WHAT Moora farmer Peter Nixon realised when he bought a property at west Gillingarra was the need for an integrated approach to create a total farm system.
It had to be a system that was reasonably stable, easily managed and constructed in such a way that maximised water use and increased production.
Put another way, it had to be sustainable and profitable.
What he was confronted with were three distinct soil types ‹ high gravel country, gutless sands in the intermediary landscape and year-round wet areas in most valley floor areas.
So he began an extensive fencing program, which included two to four hectare paddocks in wet areas with water points ‹ 30 across the farm.
Initially he started with tagasaste in the upslope areas, with the idea of growing cadiz serradella and perennials inter-row.
But such a system became too complex given the different management requirements between the tagasaste and pastures.
"Grazing regimes were different and spraying was difficult," Peter said.
"It basically went against our parameter of easy management."
Using an Ausplow DBS, he established lupins and oats in the high conglomerate gravel country ‹ "areas which would normally wreck seeding machines".
"The DBS allowed us to break through to a reasonable depth and we were surprised how productive the soil became," Peter said.
"It also was used in sandy areas and we got brilliant germinations, especially in non-wetting areas."
In the drier downslopes, comprising "gutless" white sands (down to 10m), Peter recognised he needed a plant and fertiliser regime to kick start the organic matter to increase soil fertility.
"The plant we found useful was cadiz serradella," he said.
"It provides plenty of bulk and in a normal year is still green in mid-January."
The other benefit is that it also is treated as a seed crop, providing another income stream.
From the fertiliser side, Peter believes that apart from phosphate, potassium is a key.
"It (potassium) is one of the best dollar spends on this property," he said.
"I would rate it as important as phosphorous or maybe slightly ahead.
"Sulphur also is another important addition."
Peter said the smaller "wet" paddocks, even though expensive to fence (electric), had become the most productive areas on the farm.
They are mainly used for summer grazing but winter grazing is also an option.
In a four-week trial two years ago, Peter produced one tonne of meat per hectare on the wet areas over summer.
And at times during spring, he has reached stocking rates as high as 50 DSE.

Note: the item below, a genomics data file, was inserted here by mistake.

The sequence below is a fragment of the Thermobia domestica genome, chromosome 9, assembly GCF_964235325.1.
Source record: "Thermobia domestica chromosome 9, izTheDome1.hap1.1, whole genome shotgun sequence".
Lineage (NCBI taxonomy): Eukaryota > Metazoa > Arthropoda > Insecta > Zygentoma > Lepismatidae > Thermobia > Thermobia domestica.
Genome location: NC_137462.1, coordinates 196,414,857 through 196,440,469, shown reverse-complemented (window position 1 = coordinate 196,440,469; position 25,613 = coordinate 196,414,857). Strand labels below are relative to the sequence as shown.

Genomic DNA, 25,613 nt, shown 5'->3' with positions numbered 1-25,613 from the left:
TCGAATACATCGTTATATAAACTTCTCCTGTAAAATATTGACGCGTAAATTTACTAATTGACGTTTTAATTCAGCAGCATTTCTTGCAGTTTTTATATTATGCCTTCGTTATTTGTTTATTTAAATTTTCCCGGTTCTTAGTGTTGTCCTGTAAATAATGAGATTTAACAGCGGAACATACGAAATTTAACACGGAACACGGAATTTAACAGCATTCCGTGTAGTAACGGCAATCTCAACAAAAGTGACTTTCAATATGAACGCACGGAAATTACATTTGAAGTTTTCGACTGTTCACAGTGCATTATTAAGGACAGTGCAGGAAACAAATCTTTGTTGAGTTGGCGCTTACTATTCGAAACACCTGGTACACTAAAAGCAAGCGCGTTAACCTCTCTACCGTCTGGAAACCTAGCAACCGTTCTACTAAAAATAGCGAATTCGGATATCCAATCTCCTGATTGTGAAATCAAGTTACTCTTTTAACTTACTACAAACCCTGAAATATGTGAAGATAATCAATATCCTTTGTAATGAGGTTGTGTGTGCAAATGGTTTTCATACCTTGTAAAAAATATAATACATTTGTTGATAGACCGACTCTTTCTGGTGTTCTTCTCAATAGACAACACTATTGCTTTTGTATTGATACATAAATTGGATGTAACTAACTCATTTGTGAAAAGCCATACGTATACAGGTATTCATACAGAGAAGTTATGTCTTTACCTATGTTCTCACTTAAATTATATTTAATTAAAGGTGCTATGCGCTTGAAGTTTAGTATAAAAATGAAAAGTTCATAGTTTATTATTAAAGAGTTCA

In the first year he ran 1000 sheep on the property. Now he is running 3500 plus producing a lot of crop.
He has deep tilled the wet areas and achieved "significant" results with balansa and strawberry clovers, kikuyu grass and "a few other plants".
"The trick has been to find what is the best plant for the February-April period when clovers tend to shut down and aren't productive enough," Peter said.
"We think kikuyu may be the answer but we're still assessing plants."
What about lucerne?
"Lucerne has been a heartache," he said.
"We have spent a lot of time and money to establish lucerne in the wet spots and it just seems to run out of steam and not want to put roots into the water.
"We've tried all sorts of things with the Agriculture Department, including a treatment of 750kg/ha of potassium. Claying, lime and carbon treatments haven't worked either.
"It's a bit of a mystery although there is a problem in growing lucerne on these white sands.
"Maybe when we build up enough soil fertility we might grow plants like lucerne."
Peter's approach in developing the property has been to start with basic ingredients in an effort to build up the soil.
"We still don't understand the whole mechanism of the soil profile and its ability to hold and recycle nutrients," he said.
"We will still do a lot of experimenting because it's all part of the learning experience."
This year Peter gained a dollar-for-dollar Farm Innovation Grant to complete watering points, fencing and pasture development.
"It means we can go from experimentation to implementation of a whole farm system," he said.
"We've put part of the jigsaw together and we're on our way to completing the picture."